Community Local News News West Edition

Inglewood district hopes to build affordable housing

INGLEWOOD — The Inglewood Unified School District has announced an ambitious plan to build low-income and affordable housing on underutilized public land near SoFi Stadium in Inglewood.

The 22.6 acre property is available for development via a long-term lease. It is located between Morningside High School and Woodworth-Monroe K-8 Academy on West 104th Street. 

The property is two blocks from the new SoFi Stadium, which is scheduled to open in July.

“Given our housing crisis and the issues we’ve been dealing with as it related to the rising costs of rent and gentrification in the city of Inglewood, we’re absolutely excited about the prospects of working with a developer to build things like affordable housing, workforce and teacher housing,” said D’Artagnan Scorza, president on the Inglewood school board.

Scorza said he also is excited about the prospect of bringing much needed additional revenue into the school district to possibly raise salaries for teachers and fund new educational programs for students. 

“This is a unique opportunity for us in the midst of all the economic development that’s happening here in Inglewood now… to bring these economic opportunities to our residents so that they ultimately get to benefit from the use of public land,” Scorza said.

To make that idea a reality, the district is looking for a qualified developer to partner with to jointly develop the site, which has been deemed surplus property because the district is building a new football field and baseball diamond closer to Morningside High School.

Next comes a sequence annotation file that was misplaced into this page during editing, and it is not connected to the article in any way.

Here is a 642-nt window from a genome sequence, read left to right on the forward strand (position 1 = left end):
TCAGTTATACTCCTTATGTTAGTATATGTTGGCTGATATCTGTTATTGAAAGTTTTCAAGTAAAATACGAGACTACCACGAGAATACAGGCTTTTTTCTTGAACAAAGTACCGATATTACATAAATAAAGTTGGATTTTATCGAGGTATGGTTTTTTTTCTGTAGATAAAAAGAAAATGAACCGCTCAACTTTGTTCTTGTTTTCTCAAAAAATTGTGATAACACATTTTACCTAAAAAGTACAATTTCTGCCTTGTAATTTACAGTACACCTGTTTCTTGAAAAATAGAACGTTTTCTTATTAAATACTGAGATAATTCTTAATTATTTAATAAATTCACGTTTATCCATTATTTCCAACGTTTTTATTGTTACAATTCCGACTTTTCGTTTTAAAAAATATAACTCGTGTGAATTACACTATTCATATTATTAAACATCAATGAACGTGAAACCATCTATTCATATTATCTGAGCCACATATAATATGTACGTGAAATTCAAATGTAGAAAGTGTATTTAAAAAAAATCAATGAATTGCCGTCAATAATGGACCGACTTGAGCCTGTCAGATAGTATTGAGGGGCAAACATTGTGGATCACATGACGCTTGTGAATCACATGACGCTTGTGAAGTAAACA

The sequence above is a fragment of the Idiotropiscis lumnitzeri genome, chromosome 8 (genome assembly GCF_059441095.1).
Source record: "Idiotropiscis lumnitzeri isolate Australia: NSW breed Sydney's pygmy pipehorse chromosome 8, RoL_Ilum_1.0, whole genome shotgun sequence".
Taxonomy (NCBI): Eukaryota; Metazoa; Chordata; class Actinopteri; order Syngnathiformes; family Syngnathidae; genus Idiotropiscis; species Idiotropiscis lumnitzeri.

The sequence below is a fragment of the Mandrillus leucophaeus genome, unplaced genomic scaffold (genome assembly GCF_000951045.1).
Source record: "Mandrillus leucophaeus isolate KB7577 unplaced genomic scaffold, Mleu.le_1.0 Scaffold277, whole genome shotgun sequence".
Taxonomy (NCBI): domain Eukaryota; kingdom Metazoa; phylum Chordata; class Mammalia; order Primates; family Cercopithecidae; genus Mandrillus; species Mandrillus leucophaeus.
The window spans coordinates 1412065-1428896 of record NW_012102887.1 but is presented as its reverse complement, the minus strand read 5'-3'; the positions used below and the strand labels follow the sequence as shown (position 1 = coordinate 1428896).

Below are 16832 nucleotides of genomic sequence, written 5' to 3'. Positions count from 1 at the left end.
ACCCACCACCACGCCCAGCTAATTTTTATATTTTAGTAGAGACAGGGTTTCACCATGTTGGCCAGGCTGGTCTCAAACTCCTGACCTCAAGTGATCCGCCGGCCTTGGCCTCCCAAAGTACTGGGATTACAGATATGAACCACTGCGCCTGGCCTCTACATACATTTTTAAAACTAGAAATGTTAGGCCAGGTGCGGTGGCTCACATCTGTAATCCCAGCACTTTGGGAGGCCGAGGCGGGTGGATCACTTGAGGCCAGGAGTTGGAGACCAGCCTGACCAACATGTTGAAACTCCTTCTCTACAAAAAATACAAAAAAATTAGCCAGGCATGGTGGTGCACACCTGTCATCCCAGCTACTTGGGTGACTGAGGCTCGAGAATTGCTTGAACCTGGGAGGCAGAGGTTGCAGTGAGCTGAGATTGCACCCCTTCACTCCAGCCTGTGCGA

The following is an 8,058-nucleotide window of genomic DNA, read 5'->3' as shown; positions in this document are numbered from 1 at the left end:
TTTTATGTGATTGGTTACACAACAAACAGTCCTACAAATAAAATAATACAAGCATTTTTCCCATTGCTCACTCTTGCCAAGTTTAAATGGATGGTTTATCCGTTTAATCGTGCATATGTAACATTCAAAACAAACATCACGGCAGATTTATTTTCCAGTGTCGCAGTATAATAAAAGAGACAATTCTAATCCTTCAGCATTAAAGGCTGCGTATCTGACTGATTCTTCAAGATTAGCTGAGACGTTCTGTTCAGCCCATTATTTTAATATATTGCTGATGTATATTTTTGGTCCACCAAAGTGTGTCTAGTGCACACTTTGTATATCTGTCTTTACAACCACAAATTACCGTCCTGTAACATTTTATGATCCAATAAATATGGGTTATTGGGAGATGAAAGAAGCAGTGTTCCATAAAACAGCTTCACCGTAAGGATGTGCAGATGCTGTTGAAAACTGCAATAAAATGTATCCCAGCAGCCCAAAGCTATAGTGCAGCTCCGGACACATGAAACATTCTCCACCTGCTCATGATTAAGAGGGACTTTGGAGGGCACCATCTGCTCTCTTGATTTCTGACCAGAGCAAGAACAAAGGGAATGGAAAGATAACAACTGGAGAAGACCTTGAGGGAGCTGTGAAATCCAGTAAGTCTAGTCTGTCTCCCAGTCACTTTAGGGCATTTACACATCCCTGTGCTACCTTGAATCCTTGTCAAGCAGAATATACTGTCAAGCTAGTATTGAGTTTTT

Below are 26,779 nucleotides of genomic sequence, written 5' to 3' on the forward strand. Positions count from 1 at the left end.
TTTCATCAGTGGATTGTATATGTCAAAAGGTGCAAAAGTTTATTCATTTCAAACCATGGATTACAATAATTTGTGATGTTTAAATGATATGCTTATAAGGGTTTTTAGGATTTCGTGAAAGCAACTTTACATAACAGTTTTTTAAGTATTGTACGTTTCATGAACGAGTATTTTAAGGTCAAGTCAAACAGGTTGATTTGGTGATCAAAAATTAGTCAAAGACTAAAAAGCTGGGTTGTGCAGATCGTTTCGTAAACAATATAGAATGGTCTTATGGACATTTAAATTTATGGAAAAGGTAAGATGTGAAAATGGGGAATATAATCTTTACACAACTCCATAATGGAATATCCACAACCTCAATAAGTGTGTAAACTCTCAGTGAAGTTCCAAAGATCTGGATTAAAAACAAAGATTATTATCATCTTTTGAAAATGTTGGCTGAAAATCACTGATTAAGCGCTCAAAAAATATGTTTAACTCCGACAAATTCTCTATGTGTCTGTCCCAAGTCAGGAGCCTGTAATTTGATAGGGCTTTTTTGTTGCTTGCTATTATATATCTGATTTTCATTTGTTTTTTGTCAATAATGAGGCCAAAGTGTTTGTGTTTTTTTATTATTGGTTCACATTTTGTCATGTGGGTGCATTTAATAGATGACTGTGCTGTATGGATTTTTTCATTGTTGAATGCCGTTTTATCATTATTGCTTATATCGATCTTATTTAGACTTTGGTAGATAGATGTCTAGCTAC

“I am incredibly excited for the district to be offering this major property to a qualified developer capable of bringing a quality residential or other suitable project to our community,” said Erika Torres, the county administrator overseeing the Inglewood Unified School District. 

“The school district is interested in seeing this former school property developed in a way that will benefit its students by enhancing the economic viability of the district for years to come.”

Torres said the development can bring “significant money” to support students by improving schools and educational programs in Inglewood.

“Encouraging families to come to Inglewood Unified School District is always a top priority for this community,” Torres added.

“I support it,” Inglewood Mayor James T. Butts Jr. said.

Butts said leasing surplus property will help the district balance its budget and pay back more than $20 million in emergency loans the district accepted from the state in 2012 to avoid bankruptcy.   

The district has been under state control ever since. The district will not be able to exit state receivership until the emergency loans are paid back. 

“It is the only alternative to generate more funding for the district unless the state changes its funding formula to take into account that the city of Inglewood will be producing far more property taxes than we have in the past,” Butts said. “Because with our developments, we will be giving the state so many more millions of dollars and a greater proportion of that should go to the Inglewood Unified School District.”

Meanwhile, district leaders said several other properties have been identified as possible surplus land, which could become an important source of income for the district. 

On 104th Street, the ultimate goal is to create an affordable housing environment where students would be able to walk next door to school from Transitional Kindergarten through 12th Grade. 

“Building a strong educational community in and around Morningside and Woodworth-Monroe TK-8 will allow us to increase enrollment and again, provide educational opportunities for our children and our families for years to come,” Scorza said.

By John W. Davis

Contributing Writer